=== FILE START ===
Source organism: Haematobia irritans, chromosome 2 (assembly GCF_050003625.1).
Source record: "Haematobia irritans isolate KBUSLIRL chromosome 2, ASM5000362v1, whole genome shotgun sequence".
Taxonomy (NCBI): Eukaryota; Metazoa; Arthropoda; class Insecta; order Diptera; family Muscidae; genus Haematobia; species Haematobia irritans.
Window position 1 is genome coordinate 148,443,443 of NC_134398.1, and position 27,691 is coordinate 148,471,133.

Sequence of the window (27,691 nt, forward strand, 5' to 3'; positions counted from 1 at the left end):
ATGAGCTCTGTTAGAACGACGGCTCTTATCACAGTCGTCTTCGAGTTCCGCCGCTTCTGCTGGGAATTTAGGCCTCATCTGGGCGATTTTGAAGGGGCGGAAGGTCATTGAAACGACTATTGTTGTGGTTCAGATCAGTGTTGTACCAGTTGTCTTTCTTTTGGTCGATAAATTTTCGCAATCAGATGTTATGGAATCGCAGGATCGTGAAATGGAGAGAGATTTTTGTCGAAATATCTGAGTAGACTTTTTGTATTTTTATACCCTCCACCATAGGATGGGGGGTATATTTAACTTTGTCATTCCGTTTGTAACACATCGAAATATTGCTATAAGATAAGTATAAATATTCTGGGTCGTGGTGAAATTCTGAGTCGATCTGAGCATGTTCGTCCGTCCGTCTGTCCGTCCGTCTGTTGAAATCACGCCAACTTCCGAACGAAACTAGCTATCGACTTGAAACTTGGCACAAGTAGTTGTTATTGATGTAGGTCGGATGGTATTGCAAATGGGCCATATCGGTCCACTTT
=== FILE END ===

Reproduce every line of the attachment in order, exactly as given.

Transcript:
Source organism: Haematobia irritans, chromosome 2 (assembly GCF_050003625.1).
Source record: "Haematobia irritans isolate KBUSLIRL chromosome 2, ASM5000362v1, whole genome shotgun sequence".
Taxonomy (NCBI): Eukaryota; Metazoa; Arthropoda; class Insecta; order Diptera; family Muscidae; genus Haematobia; species Haematobia irritans.
Window position 1 is genome coordinate 148,443,443 of NC_134398.1, and position 27,691 is coordinate 148,471,133.

Sequence of the window (27,691 nt, forward strand, 5' to 3'; positions counted from 1 at the left end):
ATGAGCTCTGTTAGAACGACGGCTCTTATCACAGTCGTCTTCGAGTTCCGCCGCTTCTGCTGGGAATTTAGGCCTCATCTGGGCGATTTTGAAGGGGCGGAAGGTCATTGAAACGACTATTGTTGTGGTTCAGATCAGTGTTGTACCAGTTGTCTTTCTTTTGGTCGATAAATTTTCGCAATCAGATGTTATGGAATCGCAGGATCGTGAAATGGAGAGAGATTTTTGTCGAAATATCTGAGTAGACTTTTTGTATTTTTATACCCTCCACCATAGGATGGGGGGTATATTTAACTTTGTCATTCCGTTTGTAACACATCGAAATATTGCTATAAGATAAGTATAAATATTCTGGGTCGTGGTGAAATTCTGAGTCGATCTGAGCATGTTCGTCCGTCCGTCTGTCCGTCCGTCTGTTGAAATCACGCCAACTTCCGAACGAAACTAGCTATCGACTTGAAACTTGGCACAAGTAGTTGTTATTGATGTAGGTCGGATGGTATTGCAAATGGGCCATATCGGTCCACTTT